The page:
Clonogenic survival of MCF10A cells after irradiation. Data from three (LDR < E n > = 5.8 MeV neutrons, HDR and LDR X-rays, mixed gamma – secondary neutron <E n > = 70.5 MeV field), four (HDR < E n > = 5.8 MeV neutrons, 0.56 MeV monoenergetic neutrons), and five (1.2 MeV monoenergetic neutrons) independent experiments, are presented as mean values ± SEM of the survival fraction. The significances refer to the equal doses of X-rays LDR irradiation. Asterisks illustrate significances: *p < 0.05, **p < 0.01, ***p < 0.001. (HDR, high dose rate; LDR, low dose rate)

Fig. 3

Clonogenic survival of MCF10A cells after HDR X-rays. Data from three independent experiments are presented as mean values ± SEM of the survival fraction. The significances refer to the 0 Gy control of X-rays HDR. Asterisks illustrate significances: *p < 0.05, **p < 0.01, ***p < 0.001. (HDR, high dose rate)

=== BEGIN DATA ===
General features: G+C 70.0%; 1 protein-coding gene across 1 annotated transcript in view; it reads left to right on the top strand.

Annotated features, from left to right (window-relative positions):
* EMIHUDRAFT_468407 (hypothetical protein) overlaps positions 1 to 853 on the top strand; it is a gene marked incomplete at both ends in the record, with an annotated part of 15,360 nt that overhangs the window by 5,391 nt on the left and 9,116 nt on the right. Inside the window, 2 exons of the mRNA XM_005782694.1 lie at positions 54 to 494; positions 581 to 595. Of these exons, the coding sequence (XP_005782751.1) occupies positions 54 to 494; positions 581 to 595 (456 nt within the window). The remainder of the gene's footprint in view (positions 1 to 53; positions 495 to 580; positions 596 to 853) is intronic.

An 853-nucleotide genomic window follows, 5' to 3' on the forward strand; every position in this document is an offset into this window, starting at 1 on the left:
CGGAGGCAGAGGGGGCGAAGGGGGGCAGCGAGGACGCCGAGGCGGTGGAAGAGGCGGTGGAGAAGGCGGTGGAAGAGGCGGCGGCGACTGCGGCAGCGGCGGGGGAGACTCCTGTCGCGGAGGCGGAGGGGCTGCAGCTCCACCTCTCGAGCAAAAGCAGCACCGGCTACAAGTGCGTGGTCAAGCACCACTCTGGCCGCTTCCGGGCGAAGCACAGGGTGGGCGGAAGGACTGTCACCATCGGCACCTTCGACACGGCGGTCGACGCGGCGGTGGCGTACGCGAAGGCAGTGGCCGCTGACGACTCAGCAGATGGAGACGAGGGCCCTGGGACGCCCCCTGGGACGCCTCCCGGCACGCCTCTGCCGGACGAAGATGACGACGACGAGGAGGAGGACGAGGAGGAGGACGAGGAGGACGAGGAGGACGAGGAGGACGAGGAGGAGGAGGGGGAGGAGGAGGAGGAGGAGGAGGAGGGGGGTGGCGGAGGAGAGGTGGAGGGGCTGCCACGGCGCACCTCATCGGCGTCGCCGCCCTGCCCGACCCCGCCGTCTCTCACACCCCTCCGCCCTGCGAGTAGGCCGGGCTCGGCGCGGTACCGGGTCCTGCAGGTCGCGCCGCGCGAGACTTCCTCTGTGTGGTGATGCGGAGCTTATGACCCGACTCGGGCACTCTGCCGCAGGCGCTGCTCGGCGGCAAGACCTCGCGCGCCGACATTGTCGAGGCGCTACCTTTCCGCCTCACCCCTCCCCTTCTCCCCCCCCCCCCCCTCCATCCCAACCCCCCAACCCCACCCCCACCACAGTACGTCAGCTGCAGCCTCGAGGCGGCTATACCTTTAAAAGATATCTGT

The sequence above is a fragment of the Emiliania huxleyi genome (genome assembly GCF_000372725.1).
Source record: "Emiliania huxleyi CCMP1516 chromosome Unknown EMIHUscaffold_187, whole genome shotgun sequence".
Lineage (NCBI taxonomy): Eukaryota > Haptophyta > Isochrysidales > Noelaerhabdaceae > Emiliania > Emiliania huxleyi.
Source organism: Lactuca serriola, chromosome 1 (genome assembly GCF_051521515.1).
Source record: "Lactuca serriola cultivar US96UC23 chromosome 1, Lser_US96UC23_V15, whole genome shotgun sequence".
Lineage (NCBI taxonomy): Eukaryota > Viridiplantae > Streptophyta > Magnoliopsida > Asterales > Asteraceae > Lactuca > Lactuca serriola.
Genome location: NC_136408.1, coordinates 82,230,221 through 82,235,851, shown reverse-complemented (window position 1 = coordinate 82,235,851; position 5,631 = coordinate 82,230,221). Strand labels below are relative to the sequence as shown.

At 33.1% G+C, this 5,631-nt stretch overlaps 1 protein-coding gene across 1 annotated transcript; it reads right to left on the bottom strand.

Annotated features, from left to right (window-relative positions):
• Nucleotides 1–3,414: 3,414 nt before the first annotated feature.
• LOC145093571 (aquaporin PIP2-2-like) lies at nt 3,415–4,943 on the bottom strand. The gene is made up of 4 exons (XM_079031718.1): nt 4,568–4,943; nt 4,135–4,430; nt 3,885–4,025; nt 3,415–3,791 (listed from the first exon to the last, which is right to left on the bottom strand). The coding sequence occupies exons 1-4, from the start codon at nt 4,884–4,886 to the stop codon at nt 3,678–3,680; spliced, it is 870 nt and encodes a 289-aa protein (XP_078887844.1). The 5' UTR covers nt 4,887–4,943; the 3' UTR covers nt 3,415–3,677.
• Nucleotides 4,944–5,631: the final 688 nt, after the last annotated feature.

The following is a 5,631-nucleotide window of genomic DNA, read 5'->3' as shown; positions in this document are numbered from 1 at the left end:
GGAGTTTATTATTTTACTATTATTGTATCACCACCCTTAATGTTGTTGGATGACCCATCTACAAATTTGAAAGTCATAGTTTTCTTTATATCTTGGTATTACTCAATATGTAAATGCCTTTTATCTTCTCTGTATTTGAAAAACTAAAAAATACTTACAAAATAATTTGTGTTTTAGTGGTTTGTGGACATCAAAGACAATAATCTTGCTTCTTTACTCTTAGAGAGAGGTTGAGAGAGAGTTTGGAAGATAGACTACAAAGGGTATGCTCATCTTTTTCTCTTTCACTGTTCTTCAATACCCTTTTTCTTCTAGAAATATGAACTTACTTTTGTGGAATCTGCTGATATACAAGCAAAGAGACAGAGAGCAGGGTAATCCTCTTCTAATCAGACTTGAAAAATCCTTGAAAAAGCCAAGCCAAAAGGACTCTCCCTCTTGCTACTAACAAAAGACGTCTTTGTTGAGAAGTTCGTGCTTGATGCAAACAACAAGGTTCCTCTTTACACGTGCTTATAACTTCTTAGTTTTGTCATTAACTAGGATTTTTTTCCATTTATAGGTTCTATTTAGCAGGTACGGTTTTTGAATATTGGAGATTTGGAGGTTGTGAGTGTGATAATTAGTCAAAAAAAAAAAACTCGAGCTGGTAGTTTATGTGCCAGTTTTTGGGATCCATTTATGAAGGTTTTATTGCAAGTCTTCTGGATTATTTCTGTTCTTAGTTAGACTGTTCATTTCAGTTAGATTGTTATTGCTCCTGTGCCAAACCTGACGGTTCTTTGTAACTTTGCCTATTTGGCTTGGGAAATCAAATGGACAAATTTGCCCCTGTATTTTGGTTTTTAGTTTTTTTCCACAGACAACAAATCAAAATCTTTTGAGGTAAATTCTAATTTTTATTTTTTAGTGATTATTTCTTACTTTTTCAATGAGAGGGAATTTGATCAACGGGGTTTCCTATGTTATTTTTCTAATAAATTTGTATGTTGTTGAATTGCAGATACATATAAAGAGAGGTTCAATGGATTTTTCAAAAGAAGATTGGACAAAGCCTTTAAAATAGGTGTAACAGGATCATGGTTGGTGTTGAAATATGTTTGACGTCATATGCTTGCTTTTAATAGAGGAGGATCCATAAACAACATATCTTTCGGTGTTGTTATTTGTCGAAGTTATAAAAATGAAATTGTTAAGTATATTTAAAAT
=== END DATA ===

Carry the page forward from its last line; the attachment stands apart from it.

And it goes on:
Table 2

Values of the α-component of LQ model for SF and DSBs for different radiation qualities

 

α values

of SF

α values

of foci 24 h

RBE(SF 0.1)

RBE(foci 24 h)

220 kV X-rays LDR, reference

0.12

0.84

1.00

1.00

220 kV X-rays HDR

0.24

1.87

0.58

2.22

<E n > = 5.8 MeV neutrons LDR

0.43

4.43

2.06

5.25

<E n > = 5.8 MeV neutrons HDR

0.65

3.86

1.99

4.57

1.2 MeV monoenergetic neutrons

1.91

3.36

3.75

3.98

0.56 MeV monoenergetic neutrons

2.55

6.71

4.97

7.95

mixed gamma – secondary neutron (<E n > = 70.5 MeV) field

1.03

3.77

2.09

4.47

RBE(SF 0.1) are calculated for a survival fraction of 10%, RBE(foci 24 h) are α-based calculated according to F(D) = αD + βD2, with β equal to zero [31, 32]

Residual γH2AX foci induction by IR